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New York Judge Rules Major Provision of Patriot Act Unconstitutional - 2004-09-30


A Federal Court judge in New York has struck down a major provision of the controversial anti-terrorist Patriot Act.

Judge Victor Marrero ruled as unconstitutional a section of the Patriot Act which allows third parties, in this case the FBI and Department of Justice, to obtain confidential financial information from companies during terrorism investigations without court approval.

The decision is a victory for the American Civil Liberties Union, which sued the government on behalf of an unnamed Internet company. The civil liberties group said the Patriot Act's requirement that companies turn over information to comply with so-called "national security letters" from the FBI represented an undue restriction on free speech and privacy rights. Judge Marrero agreed.

The use of "national security letters," basically administrative subpoenas, is at the heart of the issue.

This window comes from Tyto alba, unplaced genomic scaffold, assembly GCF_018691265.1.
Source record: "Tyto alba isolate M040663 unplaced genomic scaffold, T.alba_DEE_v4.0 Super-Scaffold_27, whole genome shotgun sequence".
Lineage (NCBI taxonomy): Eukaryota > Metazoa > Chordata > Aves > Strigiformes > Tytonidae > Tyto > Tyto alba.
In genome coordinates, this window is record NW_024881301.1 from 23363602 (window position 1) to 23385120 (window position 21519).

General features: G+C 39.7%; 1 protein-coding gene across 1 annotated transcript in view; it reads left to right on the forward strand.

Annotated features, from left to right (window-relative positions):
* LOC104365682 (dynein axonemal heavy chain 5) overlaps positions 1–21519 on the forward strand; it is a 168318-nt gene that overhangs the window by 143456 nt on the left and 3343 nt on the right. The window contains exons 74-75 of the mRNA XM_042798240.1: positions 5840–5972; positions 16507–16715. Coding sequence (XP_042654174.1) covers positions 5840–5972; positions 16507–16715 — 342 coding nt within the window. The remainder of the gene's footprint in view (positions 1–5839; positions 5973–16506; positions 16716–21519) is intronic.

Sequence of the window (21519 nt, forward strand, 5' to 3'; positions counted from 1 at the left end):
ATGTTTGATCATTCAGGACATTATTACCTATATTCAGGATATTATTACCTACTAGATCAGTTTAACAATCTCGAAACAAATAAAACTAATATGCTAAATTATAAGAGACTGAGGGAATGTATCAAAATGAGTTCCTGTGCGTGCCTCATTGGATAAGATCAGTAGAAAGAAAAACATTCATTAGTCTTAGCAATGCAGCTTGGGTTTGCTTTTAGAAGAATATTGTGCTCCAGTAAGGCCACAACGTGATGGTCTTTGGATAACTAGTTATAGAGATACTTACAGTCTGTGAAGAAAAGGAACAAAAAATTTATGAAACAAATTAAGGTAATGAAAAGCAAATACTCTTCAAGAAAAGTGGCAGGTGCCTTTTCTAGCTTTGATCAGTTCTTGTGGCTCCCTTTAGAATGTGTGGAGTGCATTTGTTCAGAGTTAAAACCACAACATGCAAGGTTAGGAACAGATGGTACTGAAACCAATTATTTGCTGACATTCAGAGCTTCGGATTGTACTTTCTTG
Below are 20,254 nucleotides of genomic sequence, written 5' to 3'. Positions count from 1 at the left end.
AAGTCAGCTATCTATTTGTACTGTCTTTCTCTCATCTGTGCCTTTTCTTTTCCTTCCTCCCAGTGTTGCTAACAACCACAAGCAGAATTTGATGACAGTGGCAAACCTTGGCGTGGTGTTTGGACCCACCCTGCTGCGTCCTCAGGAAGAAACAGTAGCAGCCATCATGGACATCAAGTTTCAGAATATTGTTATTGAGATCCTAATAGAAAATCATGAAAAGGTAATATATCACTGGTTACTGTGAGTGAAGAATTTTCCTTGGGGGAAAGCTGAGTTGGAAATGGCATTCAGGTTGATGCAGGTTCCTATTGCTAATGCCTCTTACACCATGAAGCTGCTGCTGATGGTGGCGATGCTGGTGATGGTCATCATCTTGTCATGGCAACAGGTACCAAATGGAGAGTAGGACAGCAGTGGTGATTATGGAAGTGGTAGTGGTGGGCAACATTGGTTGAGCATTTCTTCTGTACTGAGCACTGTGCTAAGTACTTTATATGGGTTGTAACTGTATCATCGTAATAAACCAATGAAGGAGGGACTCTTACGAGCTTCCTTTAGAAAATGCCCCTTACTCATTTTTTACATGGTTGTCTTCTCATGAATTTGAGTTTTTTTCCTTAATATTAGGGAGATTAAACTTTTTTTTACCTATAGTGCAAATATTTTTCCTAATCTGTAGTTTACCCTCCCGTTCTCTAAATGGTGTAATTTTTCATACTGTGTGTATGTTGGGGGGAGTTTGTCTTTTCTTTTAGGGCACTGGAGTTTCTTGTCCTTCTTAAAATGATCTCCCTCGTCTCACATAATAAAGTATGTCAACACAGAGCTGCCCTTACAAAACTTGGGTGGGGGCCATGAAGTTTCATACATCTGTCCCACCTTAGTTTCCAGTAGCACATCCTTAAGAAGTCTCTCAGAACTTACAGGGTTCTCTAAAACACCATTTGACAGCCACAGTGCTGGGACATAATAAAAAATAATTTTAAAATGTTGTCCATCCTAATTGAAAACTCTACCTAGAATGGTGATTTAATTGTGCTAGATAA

"Today a district court judge in New York City has struck down a provision of the Patriot Act that gives the government the power to issue what are called national security letter," said Nancy Chang is a senior litigator with the Center for Constitutional Right. "These allow the government to obtain sensitive information without going to court or without being overseen by a court in the process."

Judge Marrero said his order barring the FBI from issuing the national security letters will not take effect for three months in order to give the government time to appeal. Ms. Chang says the ruling may eventually come before the Supreme Court, the highest legal authority in the United States.

"There have been a number of decisions issued by the courts since the September 11th terrorist attacks. In each case where the government has lost it has gone up to the higher court to seek a reversal of that ruling," she said. "So I do expect the Bush administration to seek a review of this ruling from the Second Circuit Court of Appeals and, if that ruling is not in its favor, I expect the Bush administration to go to the United States Supreme Court and ask that it accept the case for review."

The Supreme Court has yet to rule on the constitutionality of the Patriot Act, which the U.S. Congress passed just six weeks after the September 11, 2001 attacks. But in June, the Supreme Court dealt a blow to the Bush Administration, ruling that terror suspects should have access to the American judicial system.

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